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TIGSource ForumsPlayerGeneralWhy so much hatred against gaming industry
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« Reply #20 on: March 01, 2007, 07:49:25 AM »

it personally burned me twice and has been making my life miserable ever since i got into it.

i want to destroy it.
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« Reply #21 on: March 01, 2007, 08:30:29 AM »

But it isn't really a single unified thing, is it? It's just a collective word for a whole bunch of different companies.
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« Reply #22 on: March 01, 2007, 08:40:05 AM »

There are standard practices that go on at a significant enough proportion of companies to generalise to the whole Western industry. I don't know what it's like in the East.
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« Reply #23 on: March 01, 2007, 08:44:43 AM »

There are standard practices that go on at a significant enough proportion of companies to generalise to the whole Western industry. I don't know what it's like in the East.

Exactly. If you find yourself in a pub with other developers, sharing war stories, you're bound to hear common problems crop up.

The industry really just has to mature - that takes time. Problems seem to have to get bad before they get fixed, or people don't really believe that they're real problems.

The companies who kill the problems in utero are the ones who are a joy to work for while making games that come out on time, under budget, and to critical acclaim.
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« Reply #24 on: March 01, 2007, 09:27:58 AM »

I spent a year an a half making Plug'n'play TV Games, ...

Ah ha.  Digital Eclipse I presume. Wink
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« Reply #25 on: March 01, 2007, 09:39:42 AM »

Producing a game today costs MUCH more than producing a game 15 years ago.

Are games today more enjoyable? No.

Are games today selling more? No.

Then, what's the point? They are getting worse and generating less revenue. To me, it seems like something is broken.

I think game companies are investing their budgets in the WRONG departments. I don't need Marlon Brando's voice in a game, 50 cent rapping shit or Jean Reno being the hero. Neither I need 2 hours of stupid CG movies that I'm gonna end skipping after the first time I see'em. I don't need the extra-ass resolution and the excesive detail. That just WON'T make a game better.

I want style, innovation, personality, originality, expression. Don't try to lure me to buy your game by wowing me with cheap aestethic tricks. Don't try to be the next Hollywood. Offer me, instead, an enjoyable GAMING experience, and I'm all in.  Smiley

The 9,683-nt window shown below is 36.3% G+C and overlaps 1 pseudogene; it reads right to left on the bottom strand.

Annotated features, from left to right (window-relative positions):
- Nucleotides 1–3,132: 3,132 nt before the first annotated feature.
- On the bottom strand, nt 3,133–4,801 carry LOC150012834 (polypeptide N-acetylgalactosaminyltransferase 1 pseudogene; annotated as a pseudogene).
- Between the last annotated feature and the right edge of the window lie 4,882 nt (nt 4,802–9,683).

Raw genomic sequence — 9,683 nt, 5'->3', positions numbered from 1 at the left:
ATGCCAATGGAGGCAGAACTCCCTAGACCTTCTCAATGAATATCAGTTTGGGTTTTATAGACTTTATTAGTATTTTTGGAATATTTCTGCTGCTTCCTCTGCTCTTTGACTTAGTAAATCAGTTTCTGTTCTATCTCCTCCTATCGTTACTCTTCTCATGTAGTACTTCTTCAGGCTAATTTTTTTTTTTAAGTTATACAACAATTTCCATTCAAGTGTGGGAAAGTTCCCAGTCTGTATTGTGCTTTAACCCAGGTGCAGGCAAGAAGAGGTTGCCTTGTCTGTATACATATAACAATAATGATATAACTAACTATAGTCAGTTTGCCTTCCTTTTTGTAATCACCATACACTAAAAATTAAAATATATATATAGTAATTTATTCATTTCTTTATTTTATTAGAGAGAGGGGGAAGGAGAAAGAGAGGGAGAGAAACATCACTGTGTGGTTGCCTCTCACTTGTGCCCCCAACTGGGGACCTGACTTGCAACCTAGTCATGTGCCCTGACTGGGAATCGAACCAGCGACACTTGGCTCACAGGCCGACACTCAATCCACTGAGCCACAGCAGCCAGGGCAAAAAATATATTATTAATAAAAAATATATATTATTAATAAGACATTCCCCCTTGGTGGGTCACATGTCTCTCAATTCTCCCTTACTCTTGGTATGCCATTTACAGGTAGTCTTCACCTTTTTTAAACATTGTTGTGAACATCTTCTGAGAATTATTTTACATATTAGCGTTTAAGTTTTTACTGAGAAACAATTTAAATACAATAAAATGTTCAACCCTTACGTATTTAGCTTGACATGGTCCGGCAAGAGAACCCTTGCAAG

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« Reply #26 on: March 01, 2007, 10:16:09 AM »

It'd be awesome if everyone though like you, guillermo. Too bad they don't. Most people care more about LOLZ TEH SHINYE GRAFIX than gameplay or whatever.
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« Reply #27 on: March 01, 2007, 11:59:22 AM »

I spent a year an a half making Plug'n'play TV Games, ...

Ah ha.  Digital Eclipse I presume. Wink

No, though I do believe we were working on the same material, SunPlus hardware etc, for Jakks Pacific. Who are morons btw. I was working in the UK for Curve, who'd got the work outsourced from Hotgen.
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« Reply #28 on: March 01, 2007, 12:02:05 PM »

I think MMORPG currently suck. You always do the same thing over and over and over. Levels are pointless, and Nobody plays in team, cooperate and do multiplayer stuff. But thats what mmorpgs should be about. Like alot of you said they reuse the same ideas as if it's going to sell more.

I think they should revive 2d gaming and sprites. not invest all they're money in em but at leats produce a little more. I respect a lot Koji Igarashi the castlevania Producer. He thinks the same thing and castlevania continues to do sprites and 2d games. I love platform game and I want some more. Nintendo ds was really great with those because They could add great sprites and effects. It was eye candy.
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« Reply #29 on: March 01, 2007, 12:11:23 PM »

I'm afraid I have to disagree with guillermo and Akhel here.

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Producing a game today costs MUCH more than producing a game 15 years ago.

S'true

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Are games today more enjoyable? No.

I very much disagree with this. I think that a much larger proportion of modern games are enjoyable as compared to twenty years ago. I can barely play half the games I used to play these days. The rock solid classics, Rainbow Islands, Exile, that sort of thing, those are still awesome, but the tons of crap I used to play and enjoy I now realise actually were crap. On average I'd say that the enjoyment factor of any given game has increased MASSIVELY in the past 20 years.